1 Execution site(s)
Valentyna B., born in 1931: “I knew a family whose father was a Jewish photographer. He was married to a Russian woman and had three children. The local Jews were shot on the outskirts of the city. It was in a kind of vacant lot. I also saw local partisans hanged near the church. Others were hanged on Gagarina Street.” (Witness n°2973U, interviewed in Zmiïv on October 14, 2021)
Zmiïv is a city located 35 km (21 miles) south of Kharkiv, in eastern Ukraine. Before the war, Zmiïv was populated by Ukrainians, Russians and Jews. According to the 1897 census, 4,652 people lived in Zmiïv. There were also occasional Roma people passing through.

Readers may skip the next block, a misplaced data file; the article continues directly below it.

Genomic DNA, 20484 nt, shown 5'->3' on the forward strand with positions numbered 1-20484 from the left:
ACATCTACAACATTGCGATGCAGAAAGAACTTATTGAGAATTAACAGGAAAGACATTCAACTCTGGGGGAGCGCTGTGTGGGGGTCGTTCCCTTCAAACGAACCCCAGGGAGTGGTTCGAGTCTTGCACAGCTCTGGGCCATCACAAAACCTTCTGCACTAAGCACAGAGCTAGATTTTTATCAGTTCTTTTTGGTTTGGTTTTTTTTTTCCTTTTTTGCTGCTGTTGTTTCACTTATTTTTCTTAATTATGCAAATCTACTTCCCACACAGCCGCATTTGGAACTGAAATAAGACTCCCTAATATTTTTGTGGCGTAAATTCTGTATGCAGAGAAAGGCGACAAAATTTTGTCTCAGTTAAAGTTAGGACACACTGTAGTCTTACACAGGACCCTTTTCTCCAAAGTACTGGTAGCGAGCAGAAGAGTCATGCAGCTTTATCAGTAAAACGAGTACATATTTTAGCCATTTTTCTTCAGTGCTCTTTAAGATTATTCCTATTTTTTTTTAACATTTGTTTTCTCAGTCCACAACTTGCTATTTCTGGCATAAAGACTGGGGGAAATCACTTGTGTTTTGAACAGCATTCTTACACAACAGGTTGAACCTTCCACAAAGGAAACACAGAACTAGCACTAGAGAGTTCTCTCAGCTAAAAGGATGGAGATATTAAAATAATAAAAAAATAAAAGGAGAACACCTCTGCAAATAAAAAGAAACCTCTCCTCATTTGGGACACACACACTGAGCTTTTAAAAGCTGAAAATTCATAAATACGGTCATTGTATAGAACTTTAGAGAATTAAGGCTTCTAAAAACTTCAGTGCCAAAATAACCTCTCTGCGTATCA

On June 22, 1941, the German army and its allies began their invasion of the USSR. The city of Zmiïv was captured on October 22 of the same year. As soon as the Germans arrived, Jews and Communists were registered by the authorities. In the autumn of 1941, 10 local Jews were taken to a vacant lot on the outskirts of the city. There they were shot in a mass grave. Later in the winter of 1941-42, Communists were executed on a hill south of the city near a bridge crossing the Donets River. Throughout the occupation, partisans were hanged, and their bodies exposed in public at the current location of the Zmiïv church, at the former location of the house of culture, and on today’s Gagarin Street, or near the military base.
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